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Another angle to Angola, refugee host country

News Stories, 21 December 2004

© UNHCR/F.Bonelli
The refugee centre in Luanda runs programmes for children and youth. The colourful art works in the background are the result of one of their projects.

LUANDA, Angola, Dec 21 (UNHCR) Angola knows all about refugees. For 27 years, the country's civil war sent hundreds of thousands of Angolans fleeing into the region. As the conflict ended in 2002, the refugees started returning home, many with UNHCR assistance in a repatriation movement that was recently suspended due to the rainy season.

But a lesser-known fact about Angola is that it is also a host country for thousands of refugees from other parts of Africa, and from countries as far away as Iraq and China. Many of them are urban refugees living in the capital, Luanda, where a community centre was recently set up to help them integrate into their host community.

"We do not offer assistance, and this is not what refugees and asylum seekers want," says the centre's coordinator, Musingele K., a refugee himself. The centre's objectives are much more complex and demanding. "We teach refugees how to write CVs and applications to find employment, we help them develop their skills and attain self-reliance. We are teaching them not to expect aid but to stand on their own feet."

The centre also organises health counselling with a special emphasis on HIV/AIDS, cultural activities and children's and youth groups. UNHCR is supporting activities like language courses, micro-credit schemes and sensitisation programmes on violence against women.

There are an estimated 1,500 refugee families in Luanda. In 2004 alone, the centre was contacted by refugees more than 4,000 times. The clients are mostly from West and Central Africa, but recently even Chinese and Iraqi asylum seekers have been showing up. Many of them are highly educated, with skills that could prove useful to Angolan society.

"Most Angolans treat refugees alright, there is not much xenophobia. But the problem is that refugees are a new occurrence here and many Angolans simply do not understand what a refugee is," says Musingele. There are endless stories of police officers who arrest refugees and asylum seekers in spite of valid papers, because they are not familiar with refugee documents. Refugees often face problems with potential employers and authorities when trying to find jobs or set up businesses.

So the centre trains and informs key stakeholders in the Luandan government and corporate world. Sometimes it is enough to show them copies of the Angolan refugee law that proves refugees and asylum seekers are legally entitled to be gainfully employed or to run certain businesses.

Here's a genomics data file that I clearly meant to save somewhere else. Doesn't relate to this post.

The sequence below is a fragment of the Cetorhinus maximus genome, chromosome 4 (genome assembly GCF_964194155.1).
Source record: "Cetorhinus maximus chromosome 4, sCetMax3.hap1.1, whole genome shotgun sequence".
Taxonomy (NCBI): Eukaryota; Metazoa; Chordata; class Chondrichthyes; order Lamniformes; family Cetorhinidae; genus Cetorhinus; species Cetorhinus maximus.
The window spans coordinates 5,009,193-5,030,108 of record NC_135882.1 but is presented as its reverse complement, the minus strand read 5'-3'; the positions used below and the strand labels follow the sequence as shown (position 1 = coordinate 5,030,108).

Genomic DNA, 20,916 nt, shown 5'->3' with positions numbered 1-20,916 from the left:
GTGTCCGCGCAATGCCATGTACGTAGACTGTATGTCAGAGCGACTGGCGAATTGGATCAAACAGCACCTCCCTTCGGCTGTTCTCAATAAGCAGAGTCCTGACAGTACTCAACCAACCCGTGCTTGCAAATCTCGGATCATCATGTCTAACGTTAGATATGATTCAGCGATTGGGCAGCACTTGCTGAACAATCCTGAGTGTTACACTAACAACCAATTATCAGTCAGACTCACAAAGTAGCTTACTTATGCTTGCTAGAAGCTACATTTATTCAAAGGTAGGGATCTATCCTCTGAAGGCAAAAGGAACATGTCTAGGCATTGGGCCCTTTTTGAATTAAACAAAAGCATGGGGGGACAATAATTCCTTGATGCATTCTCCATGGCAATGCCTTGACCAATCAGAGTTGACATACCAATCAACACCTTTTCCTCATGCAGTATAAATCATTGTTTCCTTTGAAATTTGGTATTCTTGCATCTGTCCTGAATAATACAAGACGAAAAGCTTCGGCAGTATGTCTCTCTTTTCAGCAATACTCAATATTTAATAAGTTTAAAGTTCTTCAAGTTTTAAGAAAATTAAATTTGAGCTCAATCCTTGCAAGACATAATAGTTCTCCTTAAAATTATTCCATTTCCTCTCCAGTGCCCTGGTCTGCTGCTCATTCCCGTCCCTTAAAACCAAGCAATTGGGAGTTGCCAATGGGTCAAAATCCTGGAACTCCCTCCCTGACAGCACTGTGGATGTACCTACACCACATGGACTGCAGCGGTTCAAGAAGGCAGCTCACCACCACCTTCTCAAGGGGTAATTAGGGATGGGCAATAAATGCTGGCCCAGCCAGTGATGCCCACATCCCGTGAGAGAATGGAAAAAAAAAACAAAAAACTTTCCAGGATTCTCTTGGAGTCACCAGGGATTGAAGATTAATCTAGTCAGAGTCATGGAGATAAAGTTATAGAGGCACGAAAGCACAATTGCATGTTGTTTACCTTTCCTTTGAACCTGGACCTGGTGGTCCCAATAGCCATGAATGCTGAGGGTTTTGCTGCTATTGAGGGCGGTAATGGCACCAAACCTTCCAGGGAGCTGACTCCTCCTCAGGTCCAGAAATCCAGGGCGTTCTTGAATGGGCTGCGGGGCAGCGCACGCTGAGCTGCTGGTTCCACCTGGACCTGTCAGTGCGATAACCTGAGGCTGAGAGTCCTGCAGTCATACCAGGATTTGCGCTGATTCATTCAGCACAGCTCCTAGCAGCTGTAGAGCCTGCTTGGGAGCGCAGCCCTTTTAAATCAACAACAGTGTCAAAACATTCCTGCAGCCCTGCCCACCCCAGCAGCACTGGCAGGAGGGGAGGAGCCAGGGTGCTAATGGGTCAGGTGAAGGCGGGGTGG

Integration is not a one-way street. Refugee activists at the community centre address not just their fellow refugees, but also the local population. Concerts and cultural events are a good way to reach out to the music- and art-loving Angolans. A number of very successful cultural events have already been organised; more will follow. The colourful murals in the centre are the result of one of the programmes for local and refugee children.

Apart from this recently-arrived group of highly-skilled refugees, there is another more destitute group of refugees in Viana, in the outskirts of Luanda, whose problems are completely different. These are some 7,000 "old" cases of people from the Democratic Republic of the Congo and other parts of Africa who had initially sought refuge in various Angolan provinces. As the civil war raged in Angola, they were displaced for a second time, fleeing to the relative safety of the capital.

These are poor and vulnerable people. Some 80 percent are women, widows and single mothers of rural background with little or no education. Assistance to them is quite different from the kind extended to urban newcomers. They receive vocational skills training, information on general hygiene and HIV/AIDS. The most vulnerable single mothers also receive food assistance or accommodation.

Blanket food aid for all Viana refugees was stopped about two months ago. The centre's main task now is to change these refugees' attitudes. Accustomed to receiving aid, they are not used to making their own living. But in a country of great poverty, such an approach does not seem to be justifiable any longer.

Musingele says, "We now have to break this dependency syndrome. These people, especially the second generation of refugees, have to understand that they themselves have to take charge of their lives. We are helping them to develop confidence."

As the UNHCR delegation walks through the community centre in Luanda, a multilingual crowd of urban refugees gathers around the visitors, speaking French, English and Portuguese. One refugee even tries his impeccable Serbo-Croatian on the group.

"We had to flee with empty handed," says a Burundian refugee, "but we bring with us many of the skills and human resources Angola so desperately needs. They should just let us help them rebuild this country!"